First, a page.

Bay Rum

  • Baron Samedi

    A notorious voodoo priest, who eventually rose to become one of the funereal Guédés, alongside Baron Cimitère and Baron La Croix. He is a Guardian of the Crossroads: the pathways between our world and the realm of the spirits. As a Master of the Graveyard, he ensures that burial rites are performed with skill, and he helps ferry souls to the dark realm.

    In his honor, we have created this scent: our spin on traditional Bay Rum.

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  • Blue Ghost Blues

    I feel myself sinkin’ down
    I feel myself sinkin’ down
    My body is freezin’
    I feel something cold creepin’ around

    My windows is rattlin’
    My doorknob turnin’ round an’ round
    My windows is rattlin’
    My doorknob turnin’ round an’ round
    This haunted house blues is killin’ me
    I feel myself sinkin’ down

    I been fastin’ in this haunted house
    Six long months today
    I been fastin’ in this haunted house
    Six long months today
    The Blue Ghost is got the house surrounded, Lord
    And I can’t get away

    They got shotguns and pistols
    Standin’ all round my door
    They got shotguns and pistols
    Standin’ all round my door
    They haunt me all night long
    So I can’t sleep no more

    The Blue Ghost haunts me all night
    The nightmare rides me all night long
    The Blue Ghost haunts me at night
    The nightmare rides me all night long
    They worry me so in this haunted house
    I wished I was dead and gone

    – Lonnie Johnson

    A ward against evil: bay rum, whiskey, cigar smoke, black pepper, and salt.

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  • Half-Human, Half-Monkey Barbers Shaving a Goat

    Engraving by G. van der Gucht after J. Wootton

    Bay rum, hay, dried alfalfa, aftershave, and cork stalk.

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  • Isaac, The Living Skeleton

    To your side, you hear a man’s deep whisper, “Slowly I turned… inch by inch… step by step….” A scream interrupts him, and a roar of laughter pulses through the shadowed hall. Following the commotion, you move to the next stage. A bone-thin man moves across the stage, and sits upon an overstuffed, threadbare armchair. A battered violin is propped against the chair’s side. The audience starts to dissipate, and you realize that you must have just missed his performance. Relaxing, he reclines lazily, and as the light falls on his face, you come to realize that he is truly skeletal: a thin membrane of skin covers most of his body, but in many places, bone is completely exposed. He winks at you, and chuckles at your obvious discomfiture. The sweet smoke from his cigar touches your senses, and you hear the soft clink of the ice as he swirls the bourbon in his tumbler.

    “Late for the show, are ya, friend? I’ll tell you a quick one, and then you’d best skedaddle. I have better things to do than sit here and be gawked at all night.” He takes a swig from his tumbler.

    “A man goes to a psychiatrist. The psychiatrist says, ‘I think you’re crazy.’ The man says, ‘I want a second opinion.’ The psychiatrist shrugs and says, ‘Alright, you’re ugly, too.’”

    His attention is diverted by a scantily clad woman in the audience beside you, and he leers at her. “Hello, nurse!” he growls, and leans towards her lecherously. “How’s about you come back to my dressing room, and I show you my stamp collection?”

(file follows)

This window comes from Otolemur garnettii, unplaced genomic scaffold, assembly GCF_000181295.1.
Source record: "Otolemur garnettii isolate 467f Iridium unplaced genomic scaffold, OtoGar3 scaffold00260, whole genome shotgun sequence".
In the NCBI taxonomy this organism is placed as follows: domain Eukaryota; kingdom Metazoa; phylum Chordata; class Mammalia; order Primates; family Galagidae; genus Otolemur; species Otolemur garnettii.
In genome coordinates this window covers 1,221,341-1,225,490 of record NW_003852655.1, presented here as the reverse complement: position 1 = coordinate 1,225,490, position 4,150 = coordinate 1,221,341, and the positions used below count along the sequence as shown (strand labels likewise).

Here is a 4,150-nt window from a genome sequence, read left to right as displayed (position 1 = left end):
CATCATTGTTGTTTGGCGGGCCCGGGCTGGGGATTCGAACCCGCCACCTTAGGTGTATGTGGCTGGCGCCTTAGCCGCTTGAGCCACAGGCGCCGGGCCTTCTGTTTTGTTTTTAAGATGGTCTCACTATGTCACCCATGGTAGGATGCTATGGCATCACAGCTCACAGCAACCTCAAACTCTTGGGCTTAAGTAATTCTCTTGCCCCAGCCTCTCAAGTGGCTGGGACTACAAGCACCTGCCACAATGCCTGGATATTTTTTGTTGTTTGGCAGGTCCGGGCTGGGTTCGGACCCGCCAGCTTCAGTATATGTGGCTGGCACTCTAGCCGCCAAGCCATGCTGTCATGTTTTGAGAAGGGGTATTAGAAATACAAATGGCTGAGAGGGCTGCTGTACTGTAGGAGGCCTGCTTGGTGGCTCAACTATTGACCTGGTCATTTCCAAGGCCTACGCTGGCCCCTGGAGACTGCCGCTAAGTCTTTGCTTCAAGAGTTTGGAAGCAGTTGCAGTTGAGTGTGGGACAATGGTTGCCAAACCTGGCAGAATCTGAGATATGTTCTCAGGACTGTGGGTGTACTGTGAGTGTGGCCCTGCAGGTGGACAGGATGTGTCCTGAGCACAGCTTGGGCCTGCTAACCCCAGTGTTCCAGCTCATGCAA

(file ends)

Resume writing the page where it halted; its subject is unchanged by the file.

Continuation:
Bourbon, black tobacco tar, dry bone, bay rum aftershave, and sleazy cologne.

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  • Jazz Funeral

    Considered a great honor, this is one of the most distinguished aspects of New Orleans culture. Its roots lie in the customs of the Dahomeans and Yoruba people, and is a celebration of both the person’s life and the beauty and solemnity of their death. The procession is lead by the Grand Marshal, resplendent in his black tuxedo, white gloves and black hat in hand; almost a vision of the great Baron Samedi himself. The music begins with solemn, tolling dirges, moves into hymns of sorrow, loss and redemption. When the burial site is reached, a two-note preparatory riff is sounded, and the drummers start the second-line beat, heralding the switch in music to joyous, upbeat songs, dancing, and the unfurling of richly decorated umbrellas by the ‘second line’ friends, family, loved ones and stray celebrants. Strutting, bouncing, and festive dance accompanies the upbeat ragtime music that sends the departed soul onto its next journey.

    Didn’t he ramble
    … he rambled
    Rambled all around
    … in and out of town
    Didn’t he ramble
    … didn’t he ramble
    He rambled till the butcher cut him down.

    His feet was in the market place
    his head was in the street
    Lady pass him by, said
    look at the market meat
    He grabbed her pocket book
    and said I wish you well
    She pulled out a forty-five
    said I’m head of personnel.

    Didn’t he ramble
    … he rambled
    Rambled all around
    … in and out of town
    Didn’t he ramble
    … didn’t he ramble
    He rambled till the butcher cut him down.

    He slipped into the cat house
    made love to the stable
    Madam caught him cold
    said I’ll pay you when I be able
    Six months had passed
    and she stood all she could stand
    She said buddy when I’m through with you
    Ole groundhog gonna be shakin yo’ hand.

    Didn’t he ramble
    … he rambled
    Rambled all around
    … in and out of town
    Didn’t he ramble
    … didn’t he ramble
    He rambled till the butcher cut him down.

    I said he rambled
    lord
    … ’till the butcher shot him down.

    Bittersweet bay rum, bourbon, and a host of funeral flowers with a touch of graveyard dirt, magnolia and Spanish Moss.

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  • Jolly Roger